UPPER EAST SIDE, Manhattan -- "The good news is, I don't have cancer."
That is also surprising news because doctors at a New York hospital thought just the opposite until last September when neurosurgeons opened up Rachel Palma's skull.
They fully expected to find a marble-size malignant brain tumor. Instead, they found a parasite.
"We were, like, overjoyed," said Dr. Jonathan Rasouli. "We were, like, cheering and clapping. We were so happy ... When we got in there and saw that it was a tapeworm, we were like, 'Yes!' We were so happy."
It was January of 2018 when strange things started happening to the 42-year-old.
She'd suddenly drop her coffee mug. She couldn't remember words. She tried calling deceased relatives.
After countless doctor visits and numerous brain scans, specialists at found the problem and developed a plan of attack: a three-hour surgery.
The big mystery to this story is how the parasite got there. Palma said she never traveled outside the United States. She doesn't recall eating uncooked meat, and frankly, she's given up trying to find an answer.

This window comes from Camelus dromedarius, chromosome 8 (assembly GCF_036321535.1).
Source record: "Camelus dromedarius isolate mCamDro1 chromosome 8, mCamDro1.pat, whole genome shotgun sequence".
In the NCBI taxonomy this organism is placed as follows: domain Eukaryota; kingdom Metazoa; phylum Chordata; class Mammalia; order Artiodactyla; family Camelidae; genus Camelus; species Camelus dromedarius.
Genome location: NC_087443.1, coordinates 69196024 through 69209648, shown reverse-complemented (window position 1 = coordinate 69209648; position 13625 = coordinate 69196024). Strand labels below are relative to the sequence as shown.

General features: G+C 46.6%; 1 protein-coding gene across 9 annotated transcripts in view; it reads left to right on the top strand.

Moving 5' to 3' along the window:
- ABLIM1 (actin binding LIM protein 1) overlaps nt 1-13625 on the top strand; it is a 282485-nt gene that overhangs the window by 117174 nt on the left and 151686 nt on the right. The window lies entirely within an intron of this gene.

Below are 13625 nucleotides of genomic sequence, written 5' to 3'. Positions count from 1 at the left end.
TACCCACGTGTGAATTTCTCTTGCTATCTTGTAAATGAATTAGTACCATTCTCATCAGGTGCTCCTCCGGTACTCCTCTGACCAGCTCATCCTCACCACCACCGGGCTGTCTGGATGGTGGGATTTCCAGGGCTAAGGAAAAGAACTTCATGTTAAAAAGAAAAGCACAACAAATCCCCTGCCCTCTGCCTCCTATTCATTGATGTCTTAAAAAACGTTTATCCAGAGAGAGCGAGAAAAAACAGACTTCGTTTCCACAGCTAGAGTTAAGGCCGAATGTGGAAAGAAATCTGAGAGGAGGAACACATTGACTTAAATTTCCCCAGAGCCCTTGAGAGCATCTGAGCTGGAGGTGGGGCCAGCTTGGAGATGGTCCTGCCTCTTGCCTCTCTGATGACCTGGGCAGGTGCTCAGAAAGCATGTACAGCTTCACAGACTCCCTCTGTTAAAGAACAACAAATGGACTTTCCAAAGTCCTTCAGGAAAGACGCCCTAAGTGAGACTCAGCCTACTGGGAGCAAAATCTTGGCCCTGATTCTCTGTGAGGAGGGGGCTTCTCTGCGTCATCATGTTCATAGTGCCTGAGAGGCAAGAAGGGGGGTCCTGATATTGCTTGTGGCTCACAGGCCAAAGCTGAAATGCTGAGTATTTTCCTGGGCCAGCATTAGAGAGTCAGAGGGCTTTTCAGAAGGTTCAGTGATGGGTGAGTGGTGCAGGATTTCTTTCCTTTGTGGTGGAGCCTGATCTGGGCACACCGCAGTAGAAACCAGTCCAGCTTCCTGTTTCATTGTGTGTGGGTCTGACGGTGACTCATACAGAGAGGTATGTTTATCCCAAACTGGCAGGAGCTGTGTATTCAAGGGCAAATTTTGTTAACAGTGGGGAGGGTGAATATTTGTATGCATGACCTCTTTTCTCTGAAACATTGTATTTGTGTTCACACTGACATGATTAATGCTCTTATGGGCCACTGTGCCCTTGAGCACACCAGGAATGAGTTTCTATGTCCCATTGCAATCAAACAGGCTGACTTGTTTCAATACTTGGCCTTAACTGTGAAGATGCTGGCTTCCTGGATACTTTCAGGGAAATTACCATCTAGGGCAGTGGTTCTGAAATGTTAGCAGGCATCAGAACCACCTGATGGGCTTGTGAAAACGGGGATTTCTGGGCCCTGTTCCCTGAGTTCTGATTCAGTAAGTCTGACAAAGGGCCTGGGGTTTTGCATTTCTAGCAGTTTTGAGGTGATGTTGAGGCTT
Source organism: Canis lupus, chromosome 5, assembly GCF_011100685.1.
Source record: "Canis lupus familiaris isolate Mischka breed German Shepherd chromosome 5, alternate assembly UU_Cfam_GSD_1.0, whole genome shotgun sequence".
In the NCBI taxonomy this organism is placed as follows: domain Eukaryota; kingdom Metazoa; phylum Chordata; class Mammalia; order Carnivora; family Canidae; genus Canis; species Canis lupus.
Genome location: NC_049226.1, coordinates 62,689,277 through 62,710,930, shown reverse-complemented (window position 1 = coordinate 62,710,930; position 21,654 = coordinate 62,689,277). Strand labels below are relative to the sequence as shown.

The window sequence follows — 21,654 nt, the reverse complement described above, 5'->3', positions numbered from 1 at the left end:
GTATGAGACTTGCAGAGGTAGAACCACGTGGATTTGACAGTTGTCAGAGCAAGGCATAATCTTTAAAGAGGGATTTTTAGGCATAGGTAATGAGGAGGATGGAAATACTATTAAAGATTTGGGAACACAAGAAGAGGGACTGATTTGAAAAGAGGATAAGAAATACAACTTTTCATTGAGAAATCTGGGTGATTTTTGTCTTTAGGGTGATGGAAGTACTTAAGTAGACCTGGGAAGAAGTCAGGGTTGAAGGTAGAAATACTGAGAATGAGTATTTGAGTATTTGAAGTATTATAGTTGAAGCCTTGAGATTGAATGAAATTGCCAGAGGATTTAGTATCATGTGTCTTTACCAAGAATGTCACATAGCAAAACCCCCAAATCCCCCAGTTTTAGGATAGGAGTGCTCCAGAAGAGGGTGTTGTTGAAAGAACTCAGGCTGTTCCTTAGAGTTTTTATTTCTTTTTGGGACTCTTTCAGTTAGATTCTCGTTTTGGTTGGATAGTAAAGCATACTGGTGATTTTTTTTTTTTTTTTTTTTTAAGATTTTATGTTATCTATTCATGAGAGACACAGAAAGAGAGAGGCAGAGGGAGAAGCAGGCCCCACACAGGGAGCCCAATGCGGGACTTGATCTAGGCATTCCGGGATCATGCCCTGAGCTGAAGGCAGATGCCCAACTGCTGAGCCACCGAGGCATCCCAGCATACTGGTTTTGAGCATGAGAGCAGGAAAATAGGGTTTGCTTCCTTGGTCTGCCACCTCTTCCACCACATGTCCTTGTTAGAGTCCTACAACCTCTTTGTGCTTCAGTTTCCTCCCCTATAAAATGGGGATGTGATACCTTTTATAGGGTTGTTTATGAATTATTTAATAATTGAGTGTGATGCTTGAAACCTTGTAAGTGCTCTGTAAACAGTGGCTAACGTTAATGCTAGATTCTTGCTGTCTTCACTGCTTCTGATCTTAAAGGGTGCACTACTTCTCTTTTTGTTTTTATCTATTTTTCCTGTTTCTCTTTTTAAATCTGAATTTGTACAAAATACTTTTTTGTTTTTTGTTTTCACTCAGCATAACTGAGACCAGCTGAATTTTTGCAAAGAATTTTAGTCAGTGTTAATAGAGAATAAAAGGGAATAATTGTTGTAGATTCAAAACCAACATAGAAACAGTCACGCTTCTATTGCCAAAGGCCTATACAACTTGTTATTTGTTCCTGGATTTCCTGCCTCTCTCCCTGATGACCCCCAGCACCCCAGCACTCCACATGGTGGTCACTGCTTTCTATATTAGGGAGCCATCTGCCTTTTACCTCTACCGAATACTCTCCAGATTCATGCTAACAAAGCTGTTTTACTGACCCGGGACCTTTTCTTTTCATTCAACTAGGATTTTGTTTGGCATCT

"I stopped asking questions and started celebrating and making the most out of life because in an instant it can be taken away."
Doctors said had they known it was a tapeworm and not a tumor causing all the problems, perhaps a heavy dose of antibiotics would have served as a remedy.
But that doesn't faze Palma.
"There is not a doubt in my mind that they saved my life," she said. "And they gave me my life back."
Woman relieved after 'brain tumor' turns out to be parasite
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